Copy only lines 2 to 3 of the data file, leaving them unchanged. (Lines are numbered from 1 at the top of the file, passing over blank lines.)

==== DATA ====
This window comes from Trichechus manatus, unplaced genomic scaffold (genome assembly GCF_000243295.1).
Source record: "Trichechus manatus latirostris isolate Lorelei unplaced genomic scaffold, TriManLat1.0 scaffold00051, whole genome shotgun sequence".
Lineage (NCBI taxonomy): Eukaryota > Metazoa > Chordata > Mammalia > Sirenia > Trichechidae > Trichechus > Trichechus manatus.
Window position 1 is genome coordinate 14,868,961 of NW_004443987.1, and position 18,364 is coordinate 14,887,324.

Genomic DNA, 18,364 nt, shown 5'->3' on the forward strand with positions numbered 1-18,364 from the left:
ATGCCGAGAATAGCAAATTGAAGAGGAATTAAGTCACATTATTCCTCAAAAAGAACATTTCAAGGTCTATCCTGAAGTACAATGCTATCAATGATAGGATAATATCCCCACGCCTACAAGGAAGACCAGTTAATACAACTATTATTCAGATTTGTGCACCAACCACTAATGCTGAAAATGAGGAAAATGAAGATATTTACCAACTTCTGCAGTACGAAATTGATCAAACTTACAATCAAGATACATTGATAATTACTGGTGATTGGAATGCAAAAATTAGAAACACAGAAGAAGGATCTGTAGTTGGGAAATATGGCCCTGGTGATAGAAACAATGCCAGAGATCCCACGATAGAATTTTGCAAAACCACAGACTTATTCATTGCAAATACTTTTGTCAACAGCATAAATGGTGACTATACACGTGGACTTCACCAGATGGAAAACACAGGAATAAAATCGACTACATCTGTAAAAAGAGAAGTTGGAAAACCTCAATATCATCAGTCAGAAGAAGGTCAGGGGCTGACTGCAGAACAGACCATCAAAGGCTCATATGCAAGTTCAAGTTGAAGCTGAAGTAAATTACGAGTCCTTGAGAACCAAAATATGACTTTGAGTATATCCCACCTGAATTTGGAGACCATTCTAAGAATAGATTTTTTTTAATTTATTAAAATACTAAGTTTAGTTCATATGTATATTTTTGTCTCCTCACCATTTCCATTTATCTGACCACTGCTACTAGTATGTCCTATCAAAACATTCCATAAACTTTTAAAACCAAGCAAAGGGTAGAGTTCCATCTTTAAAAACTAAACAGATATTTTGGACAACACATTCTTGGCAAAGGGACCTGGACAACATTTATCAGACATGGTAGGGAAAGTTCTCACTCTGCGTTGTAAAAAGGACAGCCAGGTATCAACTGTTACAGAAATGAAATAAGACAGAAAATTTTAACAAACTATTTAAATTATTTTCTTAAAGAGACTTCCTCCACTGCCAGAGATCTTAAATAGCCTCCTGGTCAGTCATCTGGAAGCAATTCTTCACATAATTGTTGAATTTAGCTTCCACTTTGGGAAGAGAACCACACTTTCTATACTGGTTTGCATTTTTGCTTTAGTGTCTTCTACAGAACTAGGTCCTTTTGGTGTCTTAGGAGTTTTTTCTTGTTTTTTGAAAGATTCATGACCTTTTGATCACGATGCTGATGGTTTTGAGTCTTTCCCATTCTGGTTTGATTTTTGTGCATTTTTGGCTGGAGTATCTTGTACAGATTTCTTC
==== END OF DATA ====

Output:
Source record: "Trichechus manatus latirostris isolate Lorelei unplaced genomic scaffold, TriManLat1.0 scaffold00051, whole genome shotgun sequence".
Lineage (NCBI taxonomy): Eukaryota > Metazoa > Chordata > Mammalia > Sirenia > Trichechidae > Trichechus > Trichechus manatus.